When private sector finance directors scrutinise the way taxpayers’ money is
spent, they like to huff and puff. The accounts are never signed off, the level
of fraud and error is astronomical, and every initiative is delayed or dropped.
‘We’d never get away with it in the private sector, would we,’ they say.
Well, one point Mary Keegan, the head of the government finance profession,
makes is that they would, and often do, get away with it.
‘It would be interesting to look at banking in the private sector and think
about error rates within banking systems. Even though we know there are errors
which deal with similar pieces of the population their accounts aren’t
qualified,’ she says.
Her point is that the government works to a lower level of materiality. ‘The
NAO and its European
equivalents takes a view that it ought to operate to a slightly lower level of
materiality because it is dealing with taxpayers’ money.’
She acknowledges that she has been out of the private sector for a while, and
doesn’t know what position the firms take on such errors now. Even so, it
certainly goes some way to taking the sting out of private sector rants.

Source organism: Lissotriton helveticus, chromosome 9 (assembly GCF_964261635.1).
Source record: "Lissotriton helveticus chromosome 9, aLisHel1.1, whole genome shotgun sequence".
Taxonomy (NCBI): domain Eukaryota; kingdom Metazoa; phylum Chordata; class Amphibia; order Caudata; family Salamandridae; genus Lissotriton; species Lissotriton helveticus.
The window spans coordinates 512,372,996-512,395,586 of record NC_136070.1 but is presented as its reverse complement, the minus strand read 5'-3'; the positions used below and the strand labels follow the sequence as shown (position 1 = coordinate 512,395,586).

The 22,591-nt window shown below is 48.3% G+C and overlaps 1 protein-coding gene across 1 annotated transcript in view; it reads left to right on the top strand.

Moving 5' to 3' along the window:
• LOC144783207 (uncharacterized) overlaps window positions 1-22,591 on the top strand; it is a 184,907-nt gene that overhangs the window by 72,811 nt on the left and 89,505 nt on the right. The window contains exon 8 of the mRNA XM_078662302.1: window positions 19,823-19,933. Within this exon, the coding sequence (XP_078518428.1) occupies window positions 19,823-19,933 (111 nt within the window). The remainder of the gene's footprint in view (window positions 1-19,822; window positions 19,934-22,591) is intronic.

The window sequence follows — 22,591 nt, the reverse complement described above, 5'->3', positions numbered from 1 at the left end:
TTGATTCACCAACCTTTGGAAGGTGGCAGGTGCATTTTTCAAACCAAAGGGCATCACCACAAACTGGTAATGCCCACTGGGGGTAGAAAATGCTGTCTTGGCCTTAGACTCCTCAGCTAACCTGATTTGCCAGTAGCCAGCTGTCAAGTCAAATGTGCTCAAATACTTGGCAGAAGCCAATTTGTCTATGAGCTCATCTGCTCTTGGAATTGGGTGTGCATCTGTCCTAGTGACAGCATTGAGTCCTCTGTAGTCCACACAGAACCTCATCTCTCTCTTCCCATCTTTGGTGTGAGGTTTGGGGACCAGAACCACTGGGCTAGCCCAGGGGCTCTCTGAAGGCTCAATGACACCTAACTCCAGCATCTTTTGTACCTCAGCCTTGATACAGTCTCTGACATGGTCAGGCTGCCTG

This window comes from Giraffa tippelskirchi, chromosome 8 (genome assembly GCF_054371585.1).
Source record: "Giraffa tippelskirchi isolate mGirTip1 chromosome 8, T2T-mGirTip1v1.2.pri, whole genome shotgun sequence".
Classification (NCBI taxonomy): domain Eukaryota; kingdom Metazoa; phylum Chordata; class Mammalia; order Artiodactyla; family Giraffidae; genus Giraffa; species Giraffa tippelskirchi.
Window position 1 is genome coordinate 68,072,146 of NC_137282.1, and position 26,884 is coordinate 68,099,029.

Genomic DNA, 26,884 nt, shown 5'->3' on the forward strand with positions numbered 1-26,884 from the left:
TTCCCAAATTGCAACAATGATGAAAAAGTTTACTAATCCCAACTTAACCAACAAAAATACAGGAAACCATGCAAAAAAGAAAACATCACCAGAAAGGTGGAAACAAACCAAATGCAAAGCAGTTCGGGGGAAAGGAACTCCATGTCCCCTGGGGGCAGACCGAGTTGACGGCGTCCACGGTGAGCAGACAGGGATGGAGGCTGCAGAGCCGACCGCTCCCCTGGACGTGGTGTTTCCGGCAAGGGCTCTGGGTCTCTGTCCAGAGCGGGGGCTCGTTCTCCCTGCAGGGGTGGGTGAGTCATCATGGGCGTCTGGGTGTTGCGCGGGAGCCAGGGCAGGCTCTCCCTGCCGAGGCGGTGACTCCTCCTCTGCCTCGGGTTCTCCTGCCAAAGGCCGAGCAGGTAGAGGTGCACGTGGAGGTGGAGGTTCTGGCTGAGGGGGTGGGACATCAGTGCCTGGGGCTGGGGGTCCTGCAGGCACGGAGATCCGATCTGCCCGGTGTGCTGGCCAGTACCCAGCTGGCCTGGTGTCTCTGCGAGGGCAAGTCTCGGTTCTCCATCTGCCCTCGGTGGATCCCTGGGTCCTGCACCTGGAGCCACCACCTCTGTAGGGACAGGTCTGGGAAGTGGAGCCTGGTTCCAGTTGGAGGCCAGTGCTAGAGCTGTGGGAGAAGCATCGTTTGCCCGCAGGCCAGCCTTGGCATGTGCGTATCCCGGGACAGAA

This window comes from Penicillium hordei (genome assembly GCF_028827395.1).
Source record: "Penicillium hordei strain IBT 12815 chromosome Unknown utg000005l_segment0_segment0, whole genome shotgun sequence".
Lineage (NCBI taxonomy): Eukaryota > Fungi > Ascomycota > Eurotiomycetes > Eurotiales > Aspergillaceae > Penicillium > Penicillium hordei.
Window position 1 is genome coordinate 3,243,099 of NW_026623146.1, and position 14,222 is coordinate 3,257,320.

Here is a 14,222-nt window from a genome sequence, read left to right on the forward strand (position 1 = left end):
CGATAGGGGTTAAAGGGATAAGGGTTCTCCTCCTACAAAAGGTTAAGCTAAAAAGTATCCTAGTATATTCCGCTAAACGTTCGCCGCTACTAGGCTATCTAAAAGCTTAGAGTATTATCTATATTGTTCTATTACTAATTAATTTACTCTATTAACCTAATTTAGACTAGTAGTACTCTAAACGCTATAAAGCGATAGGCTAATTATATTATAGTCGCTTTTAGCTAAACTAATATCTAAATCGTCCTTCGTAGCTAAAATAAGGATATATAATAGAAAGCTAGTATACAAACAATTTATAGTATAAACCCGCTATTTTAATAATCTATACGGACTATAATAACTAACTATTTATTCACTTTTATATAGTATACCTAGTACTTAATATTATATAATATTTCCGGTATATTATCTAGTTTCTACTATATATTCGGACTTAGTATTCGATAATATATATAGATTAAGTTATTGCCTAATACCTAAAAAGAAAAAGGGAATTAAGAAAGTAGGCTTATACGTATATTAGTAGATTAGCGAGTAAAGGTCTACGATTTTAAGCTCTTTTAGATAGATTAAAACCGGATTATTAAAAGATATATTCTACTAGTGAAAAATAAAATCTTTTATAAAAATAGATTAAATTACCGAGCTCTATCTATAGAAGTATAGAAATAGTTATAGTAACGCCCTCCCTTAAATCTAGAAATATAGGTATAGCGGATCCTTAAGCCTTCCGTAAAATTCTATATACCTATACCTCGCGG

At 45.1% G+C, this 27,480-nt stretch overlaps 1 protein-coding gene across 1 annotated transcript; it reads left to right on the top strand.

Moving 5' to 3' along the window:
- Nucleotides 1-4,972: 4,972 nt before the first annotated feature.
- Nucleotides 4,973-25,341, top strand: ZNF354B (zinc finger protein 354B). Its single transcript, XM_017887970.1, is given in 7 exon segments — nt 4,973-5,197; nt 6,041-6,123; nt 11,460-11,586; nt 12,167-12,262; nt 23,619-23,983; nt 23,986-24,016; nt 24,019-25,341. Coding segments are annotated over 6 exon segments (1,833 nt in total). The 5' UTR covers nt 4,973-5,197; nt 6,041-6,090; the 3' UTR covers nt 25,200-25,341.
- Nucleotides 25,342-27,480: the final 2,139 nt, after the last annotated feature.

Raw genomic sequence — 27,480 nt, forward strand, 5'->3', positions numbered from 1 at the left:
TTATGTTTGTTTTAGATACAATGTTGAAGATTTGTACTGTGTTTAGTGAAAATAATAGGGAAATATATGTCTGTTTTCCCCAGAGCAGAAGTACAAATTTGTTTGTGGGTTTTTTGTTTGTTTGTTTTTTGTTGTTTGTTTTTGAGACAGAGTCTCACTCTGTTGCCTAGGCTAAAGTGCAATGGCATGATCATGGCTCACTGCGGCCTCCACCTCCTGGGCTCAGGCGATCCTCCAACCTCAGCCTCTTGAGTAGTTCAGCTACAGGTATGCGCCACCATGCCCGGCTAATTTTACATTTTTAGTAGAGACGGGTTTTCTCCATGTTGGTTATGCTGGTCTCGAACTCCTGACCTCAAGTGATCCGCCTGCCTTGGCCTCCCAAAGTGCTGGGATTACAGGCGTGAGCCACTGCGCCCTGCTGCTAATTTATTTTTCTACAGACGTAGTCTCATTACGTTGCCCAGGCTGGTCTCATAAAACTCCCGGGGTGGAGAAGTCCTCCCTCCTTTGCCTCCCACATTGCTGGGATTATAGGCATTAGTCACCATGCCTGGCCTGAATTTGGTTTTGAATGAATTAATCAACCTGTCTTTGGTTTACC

The intersection between the private and public sector constantly comes up in
our conversation, a rare interview for a public sector official about the
goings-on at the highest levels of government accounting.
Perhaps the most eye-catching is the establishment of a public sector version
of the Hundred Group of Finance Directors, the body of FTSE 100 FDs which, in
its infrequent forays into public debate, hits home with a clout that few lobby
groups can command.
It’s called – if you couldn’t have guessed – the ‘government hundred group’,
and will unite the FDs controlling the largest sums of money in Whitehall.
Zarin Patel, from the BBC, will be there, as will Warwick Jones from the Bank
of England. Sir David Tweedie is set to give a speech about IFRS to the group in
The first meeting is in June, and she stresses that its role is more a
question of sharing best practice than one of creating a lobbying body.